Spencer said...

I remember being equally as perplexed as you are when P’Jit Kaiya Ma said that EGAT “builds the environment”. I think it essential in understanding the goals of Thailand’s industrial development plan. They seem to think that development in the way that the West has developed in the last 50 years is the ideal development plan. This involves changing the natural environment instead of changing ourselves. It seems that, especially in the case of EGAT, they still see the natural environment as something that needs to be overcome whereas the sustainable way to approach the situation would be to study natural ecological processes and learn from these. I don’t think the problem is that there is a lack of plastic-lined fishponds, but instead that we feel it necessary to have plastic-lined fishponds. It seems that the natural environment was just fine without these. There is already a “green movement” happening in the United States, where people are looking at natural ecological processes and trying to change ourselves to adapt to these processes rather than change those processes themselves. If only EGAT and the government of Thailand would look towards this new development trend instead of the old destructive trends of the past.

Ari said...

I think that much of this negligence stems from the fact that these mega-projects rarely affect those that plan and implement them. Even villagers we've encountered have a hard time understanding that the benefits they might experience from a development project might negatively affect their neighbors just a few kilometers away. During our exchange with villagers living near the Hua Na and Rasi Salai dams, I was struck by a conversation between two men, one of whom was pleased with his new-found ability to harvest rice twice each year, while the other man explained that because of the Rasi Salai dam, his land is so flooded that he can no longer grow rice at all. "The good impact [of the dam] is much greater than the negative," the first man said. "My rice field is flooded," the second man explained. "Everything is flooded…Since these dams were built, I can no longer make a good living." I know that for me, this conversation put a face to the negligence and detachment we've heard so much about. I've realized how important it is for all of us, villagers and government officials included, to think about the effects these mega-projects have not only on the environment, but also on our fellow human beings.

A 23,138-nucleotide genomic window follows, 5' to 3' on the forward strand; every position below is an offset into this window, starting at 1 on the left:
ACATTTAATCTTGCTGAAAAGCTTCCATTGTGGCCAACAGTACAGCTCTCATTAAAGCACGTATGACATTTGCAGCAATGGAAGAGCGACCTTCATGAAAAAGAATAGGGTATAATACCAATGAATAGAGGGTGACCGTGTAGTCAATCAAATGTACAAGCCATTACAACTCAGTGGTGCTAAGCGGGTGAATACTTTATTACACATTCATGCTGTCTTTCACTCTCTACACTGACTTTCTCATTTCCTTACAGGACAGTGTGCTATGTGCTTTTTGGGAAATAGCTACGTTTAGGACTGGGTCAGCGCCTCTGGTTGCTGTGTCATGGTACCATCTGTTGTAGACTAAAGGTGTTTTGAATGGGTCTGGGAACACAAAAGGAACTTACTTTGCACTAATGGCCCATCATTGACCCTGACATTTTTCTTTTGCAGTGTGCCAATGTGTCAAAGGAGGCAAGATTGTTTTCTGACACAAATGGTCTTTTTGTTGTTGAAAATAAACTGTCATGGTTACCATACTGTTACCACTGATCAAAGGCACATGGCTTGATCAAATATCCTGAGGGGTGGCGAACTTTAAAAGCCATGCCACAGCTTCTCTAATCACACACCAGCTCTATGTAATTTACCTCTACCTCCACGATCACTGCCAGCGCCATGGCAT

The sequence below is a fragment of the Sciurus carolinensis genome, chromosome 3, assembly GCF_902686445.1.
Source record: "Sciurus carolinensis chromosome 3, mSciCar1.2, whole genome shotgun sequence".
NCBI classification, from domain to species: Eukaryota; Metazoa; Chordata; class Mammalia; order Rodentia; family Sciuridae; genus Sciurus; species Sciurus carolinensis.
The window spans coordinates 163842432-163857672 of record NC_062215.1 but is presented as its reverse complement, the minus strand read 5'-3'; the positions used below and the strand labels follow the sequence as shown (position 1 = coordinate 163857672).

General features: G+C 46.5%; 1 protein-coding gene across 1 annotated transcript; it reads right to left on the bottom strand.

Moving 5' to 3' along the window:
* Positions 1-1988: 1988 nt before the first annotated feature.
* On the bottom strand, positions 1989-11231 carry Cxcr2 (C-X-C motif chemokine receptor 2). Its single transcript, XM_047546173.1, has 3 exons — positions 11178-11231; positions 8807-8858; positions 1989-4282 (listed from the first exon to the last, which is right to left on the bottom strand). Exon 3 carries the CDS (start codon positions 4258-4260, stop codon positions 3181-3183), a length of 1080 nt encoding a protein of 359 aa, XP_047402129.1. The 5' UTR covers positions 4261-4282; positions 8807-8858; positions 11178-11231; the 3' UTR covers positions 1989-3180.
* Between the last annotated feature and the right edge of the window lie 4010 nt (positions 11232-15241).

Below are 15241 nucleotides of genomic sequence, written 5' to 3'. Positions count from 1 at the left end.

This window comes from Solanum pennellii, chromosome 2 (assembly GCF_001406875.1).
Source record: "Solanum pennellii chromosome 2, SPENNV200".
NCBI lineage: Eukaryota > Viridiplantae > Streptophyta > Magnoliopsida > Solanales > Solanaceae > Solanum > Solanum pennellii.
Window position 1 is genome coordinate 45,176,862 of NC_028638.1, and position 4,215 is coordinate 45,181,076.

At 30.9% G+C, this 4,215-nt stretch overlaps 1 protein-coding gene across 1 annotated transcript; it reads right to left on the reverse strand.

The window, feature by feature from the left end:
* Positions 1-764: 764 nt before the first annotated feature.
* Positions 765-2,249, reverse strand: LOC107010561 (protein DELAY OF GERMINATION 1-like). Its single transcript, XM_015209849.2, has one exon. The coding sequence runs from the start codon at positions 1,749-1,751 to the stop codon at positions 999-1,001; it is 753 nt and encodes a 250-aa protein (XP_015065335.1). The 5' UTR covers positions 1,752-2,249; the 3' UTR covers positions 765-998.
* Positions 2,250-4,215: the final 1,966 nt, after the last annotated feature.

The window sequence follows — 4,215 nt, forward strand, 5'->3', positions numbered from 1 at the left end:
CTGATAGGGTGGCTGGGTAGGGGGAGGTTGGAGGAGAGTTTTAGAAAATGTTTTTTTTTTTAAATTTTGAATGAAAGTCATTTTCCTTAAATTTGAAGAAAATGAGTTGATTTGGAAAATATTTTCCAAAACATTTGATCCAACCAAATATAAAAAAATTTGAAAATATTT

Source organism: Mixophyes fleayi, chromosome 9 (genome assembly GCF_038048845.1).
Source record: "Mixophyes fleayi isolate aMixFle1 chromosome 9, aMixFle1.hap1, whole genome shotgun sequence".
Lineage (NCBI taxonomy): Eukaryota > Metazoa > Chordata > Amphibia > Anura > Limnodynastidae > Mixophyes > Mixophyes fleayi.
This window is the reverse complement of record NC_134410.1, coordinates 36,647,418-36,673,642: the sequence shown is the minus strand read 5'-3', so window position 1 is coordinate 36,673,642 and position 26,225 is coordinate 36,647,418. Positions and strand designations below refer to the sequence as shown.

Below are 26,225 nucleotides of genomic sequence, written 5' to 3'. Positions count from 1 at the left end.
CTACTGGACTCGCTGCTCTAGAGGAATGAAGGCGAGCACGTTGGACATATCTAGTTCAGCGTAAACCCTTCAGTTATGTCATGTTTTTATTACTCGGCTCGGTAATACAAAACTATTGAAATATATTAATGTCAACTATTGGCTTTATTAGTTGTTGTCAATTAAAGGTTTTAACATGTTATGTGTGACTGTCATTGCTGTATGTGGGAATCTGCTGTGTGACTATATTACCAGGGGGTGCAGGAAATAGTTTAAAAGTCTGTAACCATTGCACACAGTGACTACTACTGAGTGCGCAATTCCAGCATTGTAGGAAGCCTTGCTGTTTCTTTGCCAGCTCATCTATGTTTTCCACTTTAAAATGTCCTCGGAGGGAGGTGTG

Emma Htun said...

This incident really illustrates a problem that is ubiquitous across the world - the fact that governments just do not listen to their experts. Even in the United States - which has a high concentration of think tanks, private institutions of academics in nearly every field, and more "special panels" formed each year than you can shake a fist at - tends to bend actual facts to fit their policies.

You're right when you say that Ministry officials probably don't know much about ecology and environment...which is ironic considering they ARE the Ministry of Agriculture (I mean, there should be SOME standards of background...). Its frustrating when you consider the place of academic experts and 'advisors' in any government administration - they're precisely so that even if government officials are better at administration than having a body of knowledge it'll be okay. Unfortunately, whether its due to bribery or just pure stubbornness in thinking that they are more intelligent than academics...we'll probably never know.